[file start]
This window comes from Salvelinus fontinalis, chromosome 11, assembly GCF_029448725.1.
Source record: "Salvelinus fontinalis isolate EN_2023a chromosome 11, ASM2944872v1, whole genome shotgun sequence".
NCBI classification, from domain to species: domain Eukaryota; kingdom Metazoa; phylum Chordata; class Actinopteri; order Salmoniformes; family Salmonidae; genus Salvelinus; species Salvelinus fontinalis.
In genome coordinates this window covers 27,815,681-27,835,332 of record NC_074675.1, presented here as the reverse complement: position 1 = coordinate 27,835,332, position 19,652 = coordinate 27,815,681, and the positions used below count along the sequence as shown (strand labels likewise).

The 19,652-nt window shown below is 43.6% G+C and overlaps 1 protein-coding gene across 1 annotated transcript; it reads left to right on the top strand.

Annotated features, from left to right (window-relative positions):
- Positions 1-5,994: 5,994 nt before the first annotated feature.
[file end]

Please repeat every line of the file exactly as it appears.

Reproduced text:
This window comes from Salvelinus fontinalis, chromosome 11, assembly GCF_029448725.1.
Source record: "Salvelinus fontinalis isolate EN_2023a chromosome 11, ASM2944872v1, whole genome shotgun sequence".
NCBI classification, from domain to species: domain Eukaryota; kingdom Metazoa; phylum Chordata; class Actinopteri; order Salmoniformes; family Salmonidae; genus Salvelinus; species Salvelinus fontinalis.
In genome coordinates this window covers 27,815,681-27,835,332 of record NC_074675.1, presented here as the reverse complement: position 1 = coordinate 27,835,332, position 19,652 = coordinate 27,815,681, and the positions used below count along the sequence as shown (strand labels likewise).

The 19,652-nt window shown below is 43.6% G+C and overlaps 1 protein-coding gene across 1 annotated transcript; it reads left to right on the top strand.

Annotated features, from left to right (window-relative positions):
- Positions 1-5,994: 5,994 nt before the first annotated feature.